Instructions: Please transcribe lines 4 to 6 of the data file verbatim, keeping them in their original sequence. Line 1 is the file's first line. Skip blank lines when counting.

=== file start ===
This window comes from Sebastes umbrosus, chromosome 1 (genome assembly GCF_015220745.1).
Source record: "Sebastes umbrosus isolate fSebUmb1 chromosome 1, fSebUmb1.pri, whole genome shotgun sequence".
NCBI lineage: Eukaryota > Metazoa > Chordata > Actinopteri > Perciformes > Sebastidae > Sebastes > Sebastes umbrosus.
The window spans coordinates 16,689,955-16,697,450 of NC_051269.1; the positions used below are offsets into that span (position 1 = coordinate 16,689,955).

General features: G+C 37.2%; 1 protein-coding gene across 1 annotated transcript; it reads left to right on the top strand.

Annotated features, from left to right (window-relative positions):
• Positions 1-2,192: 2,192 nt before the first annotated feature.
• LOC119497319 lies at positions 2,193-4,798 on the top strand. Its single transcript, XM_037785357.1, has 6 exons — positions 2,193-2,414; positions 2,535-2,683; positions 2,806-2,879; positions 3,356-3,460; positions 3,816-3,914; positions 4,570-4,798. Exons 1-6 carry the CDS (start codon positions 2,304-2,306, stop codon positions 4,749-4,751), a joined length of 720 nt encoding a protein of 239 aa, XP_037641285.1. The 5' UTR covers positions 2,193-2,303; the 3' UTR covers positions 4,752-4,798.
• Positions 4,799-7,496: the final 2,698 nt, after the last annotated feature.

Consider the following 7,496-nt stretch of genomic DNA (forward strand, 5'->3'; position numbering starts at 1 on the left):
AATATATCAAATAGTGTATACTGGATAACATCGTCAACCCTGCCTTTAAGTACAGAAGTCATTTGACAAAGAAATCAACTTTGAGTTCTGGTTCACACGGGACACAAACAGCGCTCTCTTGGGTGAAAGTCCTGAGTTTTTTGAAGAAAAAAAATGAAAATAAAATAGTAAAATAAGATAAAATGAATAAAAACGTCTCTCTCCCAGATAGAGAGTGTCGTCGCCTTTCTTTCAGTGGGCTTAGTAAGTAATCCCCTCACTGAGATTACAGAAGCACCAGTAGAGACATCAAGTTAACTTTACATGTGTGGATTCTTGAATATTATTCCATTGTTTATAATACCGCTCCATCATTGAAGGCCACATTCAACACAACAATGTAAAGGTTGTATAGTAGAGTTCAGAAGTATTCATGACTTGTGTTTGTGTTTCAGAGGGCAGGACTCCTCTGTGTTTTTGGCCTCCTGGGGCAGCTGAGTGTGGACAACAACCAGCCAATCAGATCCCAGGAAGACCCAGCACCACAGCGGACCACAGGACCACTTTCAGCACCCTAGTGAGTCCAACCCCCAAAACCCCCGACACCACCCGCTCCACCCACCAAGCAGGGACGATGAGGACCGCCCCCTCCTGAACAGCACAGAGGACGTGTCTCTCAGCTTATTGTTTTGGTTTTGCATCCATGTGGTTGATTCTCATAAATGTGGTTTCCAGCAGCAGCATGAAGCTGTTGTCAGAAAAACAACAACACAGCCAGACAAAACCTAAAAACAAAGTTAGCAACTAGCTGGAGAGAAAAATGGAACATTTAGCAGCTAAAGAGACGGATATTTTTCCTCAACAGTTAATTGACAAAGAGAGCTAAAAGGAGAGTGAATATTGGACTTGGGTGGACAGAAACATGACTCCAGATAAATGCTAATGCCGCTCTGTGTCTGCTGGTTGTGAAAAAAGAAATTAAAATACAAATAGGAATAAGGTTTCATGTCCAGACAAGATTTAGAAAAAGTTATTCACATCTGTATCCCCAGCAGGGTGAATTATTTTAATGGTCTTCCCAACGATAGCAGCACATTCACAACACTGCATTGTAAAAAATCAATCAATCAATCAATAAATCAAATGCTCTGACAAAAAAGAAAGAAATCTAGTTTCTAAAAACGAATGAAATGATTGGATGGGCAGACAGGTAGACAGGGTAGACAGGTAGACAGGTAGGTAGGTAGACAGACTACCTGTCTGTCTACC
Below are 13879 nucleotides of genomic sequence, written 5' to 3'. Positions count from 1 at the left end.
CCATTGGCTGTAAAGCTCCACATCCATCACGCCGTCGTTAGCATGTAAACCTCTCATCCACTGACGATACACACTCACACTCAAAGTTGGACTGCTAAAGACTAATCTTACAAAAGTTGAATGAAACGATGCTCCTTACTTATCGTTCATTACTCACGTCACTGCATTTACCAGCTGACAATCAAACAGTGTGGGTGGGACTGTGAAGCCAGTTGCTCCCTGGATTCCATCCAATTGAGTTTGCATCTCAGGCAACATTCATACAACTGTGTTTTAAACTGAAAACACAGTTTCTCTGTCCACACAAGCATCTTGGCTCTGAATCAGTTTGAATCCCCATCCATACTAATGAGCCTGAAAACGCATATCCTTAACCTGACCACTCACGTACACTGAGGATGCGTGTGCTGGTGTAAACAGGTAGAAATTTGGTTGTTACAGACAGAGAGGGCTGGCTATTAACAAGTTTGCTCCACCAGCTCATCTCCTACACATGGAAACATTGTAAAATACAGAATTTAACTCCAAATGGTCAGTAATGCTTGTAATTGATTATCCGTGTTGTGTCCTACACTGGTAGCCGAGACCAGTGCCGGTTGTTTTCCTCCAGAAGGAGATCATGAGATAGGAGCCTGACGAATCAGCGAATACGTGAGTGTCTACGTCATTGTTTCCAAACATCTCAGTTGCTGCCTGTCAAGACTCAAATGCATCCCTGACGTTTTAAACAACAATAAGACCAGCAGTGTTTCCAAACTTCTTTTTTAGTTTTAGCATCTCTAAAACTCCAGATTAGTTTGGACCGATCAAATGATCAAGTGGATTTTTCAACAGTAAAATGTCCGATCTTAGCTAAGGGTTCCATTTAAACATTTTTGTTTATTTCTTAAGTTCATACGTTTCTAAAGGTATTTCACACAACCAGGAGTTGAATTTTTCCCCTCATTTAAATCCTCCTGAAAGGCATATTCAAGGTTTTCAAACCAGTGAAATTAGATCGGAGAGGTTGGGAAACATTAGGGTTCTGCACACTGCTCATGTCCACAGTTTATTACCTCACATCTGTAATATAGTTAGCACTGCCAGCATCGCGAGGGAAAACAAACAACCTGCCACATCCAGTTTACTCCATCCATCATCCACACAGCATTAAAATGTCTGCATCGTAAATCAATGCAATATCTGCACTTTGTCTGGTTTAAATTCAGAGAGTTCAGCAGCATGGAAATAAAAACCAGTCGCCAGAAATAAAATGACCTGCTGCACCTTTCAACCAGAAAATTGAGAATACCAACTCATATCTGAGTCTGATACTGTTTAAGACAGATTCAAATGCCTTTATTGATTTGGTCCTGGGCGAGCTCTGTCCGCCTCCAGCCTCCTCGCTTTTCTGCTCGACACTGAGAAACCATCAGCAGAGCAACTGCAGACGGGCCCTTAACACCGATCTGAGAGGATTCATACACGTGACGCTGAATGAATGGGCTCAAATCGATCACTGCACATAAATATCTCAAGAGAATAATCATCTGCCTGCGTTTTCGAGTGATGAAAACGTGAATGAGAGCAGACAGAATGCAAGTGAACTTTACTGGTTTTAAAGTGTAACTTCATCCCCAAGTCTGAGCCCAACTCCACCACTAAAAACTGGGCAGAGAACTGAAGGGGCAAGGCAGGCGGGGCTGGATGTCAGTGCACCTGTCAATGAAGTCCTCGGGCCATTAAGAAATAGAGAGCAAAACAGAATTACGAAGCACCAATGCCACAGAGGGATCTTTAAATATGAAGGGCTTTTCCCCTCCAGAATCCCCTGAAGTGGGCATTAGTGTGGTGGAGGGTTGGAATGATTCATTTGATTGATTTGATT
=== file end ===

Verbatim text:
The window spans coordinates 16,689,955-16,697,450 of NC_051269.1; the positions used below are offsets into that span (position 1 = coordinate 16,689,955).

General features: G+C 37.2%; 1 protein-coding gene across 1 annotated transcript; it reads left to right on the top strand.

Annotated features, from left to right (window-relative positions):